Zimbabwe’s Economic Crisis Raises Health Care Costs, Limits Access to Services Including HIV/AIDS Care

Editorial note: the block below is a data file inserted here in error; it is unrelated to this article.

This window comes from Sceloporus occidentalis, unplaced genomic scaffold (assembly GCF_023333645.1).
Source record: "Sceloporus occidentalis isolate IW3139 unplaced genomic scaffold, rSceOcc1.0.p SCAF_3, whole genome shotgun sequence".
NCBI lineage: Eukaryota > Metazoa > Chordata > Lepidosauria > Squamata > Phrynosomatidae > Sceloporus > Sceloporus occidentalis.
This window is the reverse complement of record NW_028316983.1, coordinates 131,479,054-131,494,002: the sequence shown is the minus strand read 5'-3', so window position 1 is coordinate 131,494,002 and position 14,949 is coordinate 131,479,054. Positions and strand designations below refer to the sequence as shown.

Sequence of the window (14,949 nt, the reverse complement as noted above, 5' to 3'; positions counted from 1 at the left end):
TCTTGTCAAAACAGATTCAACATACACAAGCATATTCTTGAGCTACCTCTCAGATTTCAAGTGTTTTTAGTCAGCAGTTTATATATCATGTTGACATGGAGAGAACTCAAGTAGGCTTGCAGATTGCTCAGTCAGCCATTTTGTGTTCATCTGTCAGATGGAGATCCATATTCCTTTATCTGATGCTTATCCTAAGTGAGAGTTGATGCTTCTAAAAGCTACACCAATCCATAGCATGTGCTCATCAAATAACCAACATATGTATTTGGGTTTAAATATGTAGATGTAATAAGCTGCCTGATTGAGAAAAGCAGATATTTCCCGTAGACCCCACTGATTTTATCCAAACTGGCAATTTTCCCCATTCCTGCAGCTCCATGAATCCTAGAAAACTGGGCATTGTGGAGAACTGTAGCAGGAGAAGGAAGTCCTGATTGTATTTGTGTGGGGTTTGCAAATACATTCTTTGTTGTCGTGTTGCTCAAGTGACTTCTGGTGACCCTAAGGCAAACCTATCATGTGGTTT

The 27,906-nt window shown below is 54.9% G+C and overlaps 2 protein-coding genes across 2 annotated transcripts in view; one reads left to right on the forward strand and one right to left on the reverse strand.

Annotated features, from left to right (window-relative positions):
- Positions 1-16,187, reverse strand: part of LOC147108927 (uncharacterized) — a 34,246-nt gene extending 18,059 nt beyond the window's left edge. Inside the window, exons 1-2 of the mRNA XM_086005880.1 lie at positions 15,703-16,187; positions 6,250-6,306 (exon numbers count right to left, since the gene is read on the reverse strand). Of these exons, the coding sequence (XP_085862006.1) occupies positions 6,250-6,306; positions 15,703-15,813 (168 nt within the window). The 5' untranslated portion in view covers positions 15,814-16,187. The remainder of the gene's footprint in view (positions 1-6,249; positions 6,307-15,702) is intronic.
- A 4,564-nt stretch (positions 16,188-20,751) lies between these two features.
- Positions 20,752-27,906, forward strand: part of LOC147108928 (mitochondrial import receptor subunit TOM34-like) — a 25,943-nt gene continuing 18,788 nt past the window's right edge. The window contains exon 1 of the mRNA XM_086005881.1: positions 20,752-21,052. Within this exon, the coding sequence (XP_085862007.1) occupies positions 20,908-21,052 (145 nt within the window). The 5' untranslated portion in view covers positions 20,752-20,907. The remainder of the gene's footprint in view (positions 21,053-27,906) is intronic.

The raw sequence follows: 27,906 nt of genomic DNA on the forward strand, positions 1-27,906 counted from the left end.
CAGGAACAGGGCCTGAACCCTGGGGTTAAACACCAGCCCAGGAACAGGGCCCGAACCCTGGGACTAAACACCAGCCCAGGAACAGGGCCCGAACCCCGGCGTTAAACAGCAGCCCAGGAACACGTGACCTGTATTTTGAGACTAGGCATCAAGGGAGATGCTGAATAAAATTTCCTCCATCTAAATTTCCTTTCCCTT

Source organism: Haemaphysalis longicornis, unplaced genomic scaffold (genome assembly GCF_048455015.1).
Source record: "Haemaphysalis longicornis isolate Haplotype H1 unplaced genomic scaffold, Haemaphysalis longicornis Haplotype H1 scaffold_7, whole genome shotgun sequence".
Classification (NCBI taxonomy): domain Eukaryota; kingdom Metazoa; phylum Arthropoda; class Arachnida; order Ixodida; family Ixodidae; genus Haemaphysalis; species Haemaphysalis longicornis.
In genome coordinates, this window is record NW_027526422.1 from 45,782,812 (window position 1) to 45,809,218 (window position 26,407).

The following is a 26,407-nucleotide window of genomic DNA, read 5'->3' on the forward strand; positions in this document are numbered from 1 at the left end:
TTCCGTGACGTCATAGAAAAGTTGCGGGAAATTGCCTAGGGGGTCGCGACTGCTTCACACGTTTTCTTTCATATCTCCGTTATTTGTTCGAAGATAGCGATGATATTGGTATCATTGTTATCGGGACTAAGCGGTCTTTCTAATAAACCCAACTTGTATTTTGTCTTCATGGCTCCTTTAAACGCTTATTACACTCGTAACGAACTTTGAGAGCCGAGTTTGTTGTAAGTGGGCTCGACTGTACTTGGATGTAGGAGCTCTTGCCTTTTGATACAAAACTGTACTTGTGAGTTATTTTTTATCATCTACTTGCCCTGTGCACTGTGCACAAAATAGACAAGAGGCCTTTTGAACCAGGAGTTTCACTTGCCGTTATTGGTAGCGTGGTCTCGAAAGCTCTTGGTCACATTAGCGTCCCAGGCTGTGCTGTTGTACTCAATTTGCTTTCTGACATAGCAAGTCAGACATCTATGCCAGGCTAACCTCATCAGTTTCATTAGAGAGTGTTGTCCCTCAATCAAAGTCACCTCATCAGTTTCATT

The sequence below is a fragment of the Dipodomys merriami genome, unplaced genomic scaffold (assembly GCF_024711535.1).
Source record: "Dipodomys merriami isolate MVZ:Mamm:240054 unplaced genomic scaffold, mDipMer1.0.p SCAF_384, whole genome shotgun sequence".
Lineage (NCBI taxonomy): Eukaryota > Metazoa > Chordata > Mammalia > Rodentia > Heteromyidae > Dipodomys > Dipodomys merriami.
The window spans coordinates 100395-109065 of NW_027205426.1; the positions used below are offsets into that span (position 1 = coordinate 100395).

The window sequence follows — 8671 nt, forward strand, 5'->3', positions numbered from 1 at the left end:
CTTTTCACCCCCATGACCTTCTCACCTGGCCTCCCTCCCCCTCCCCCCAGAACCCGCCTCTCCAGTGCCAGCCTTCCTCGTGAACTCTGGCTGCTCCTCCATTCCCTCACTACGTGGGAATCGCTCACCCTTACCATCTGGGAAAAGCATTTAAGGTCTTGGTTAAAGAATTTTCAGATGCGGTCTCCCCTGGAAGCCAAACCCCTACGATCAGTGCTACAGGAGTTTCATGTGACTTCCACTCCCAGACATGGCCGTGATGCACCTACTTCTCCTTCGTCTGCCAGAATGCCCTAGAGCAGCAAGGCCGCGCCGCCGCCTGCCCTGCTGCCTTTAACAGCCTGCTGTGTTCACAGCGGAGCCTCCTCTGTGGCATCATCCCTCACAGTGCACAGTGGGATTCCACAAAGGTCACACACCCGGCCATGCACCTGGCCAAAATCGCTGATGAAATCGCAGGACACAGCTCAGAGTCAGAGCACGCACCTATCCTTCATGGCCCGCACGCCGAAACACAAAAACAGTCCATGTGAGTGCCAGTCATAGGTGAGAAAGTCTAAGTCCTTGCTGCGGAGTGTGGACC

The economic crisis in Zimbabwe -- where inflation is close to 1,000% -- has dramatically raised the cost of health care, limiting access to medical services, including antiretroviral drugs for HIV-positive people, the Washington Post reports. Because of rising health care costs, people who cannot afford to pay for their medical services up front are denied treatment, and the cost of medications has doubled or tripled every few months. In addition, officials announced recently that antiretroviral drugs provided by a government program for 20,000 people living with HIV/AIDS will run out in a few weeks. According to health workers, many people living with HIV/AIDS in the country have stopped taking their medications because they cannot afford them, which increases their risk of developing drug-resistant HIV strains (Timberg, Washington Post, 5/11). A further complication has been posed by President Robert Mugabe's urban evictions campaign -- called "Operation Murambatsvina," which means "drive out the filth." The campaign in 2005 forced many HIV-positive shantytown residents into the countryside, where there is little access to antiretroviral treatment (Kaiser Daily HIV/AIDS Report, 11/9/05). HIV/AIDS advocates fear that displaced HIV-positive people receiving antiretroviral drugs might have difficulty accessing antiretroviral treatment. This could lead to treatment interruption and might increase the chance that they will develop drug resistant strains of the virus, IRIN News reports (IRIN News, 5/10). Although the Zimbabwean government in 2002 declared the HIV/AIDS epidemic in the country an emergency -- which allowed lower-cost generic drugs to be produced locally -- local drug makers lack the foreign currency needed to import the necessary raw materials, IRIN News reports. About 340,000 people in Zimbabwe need antiretroviral drugs and 26,000 currently are receiving them, IRIN News reports (IRIN News, 5/10).This is part of the KHN Morning Briefing, a summary of health policy coverage from major news organizations. Sign up for an email subscription.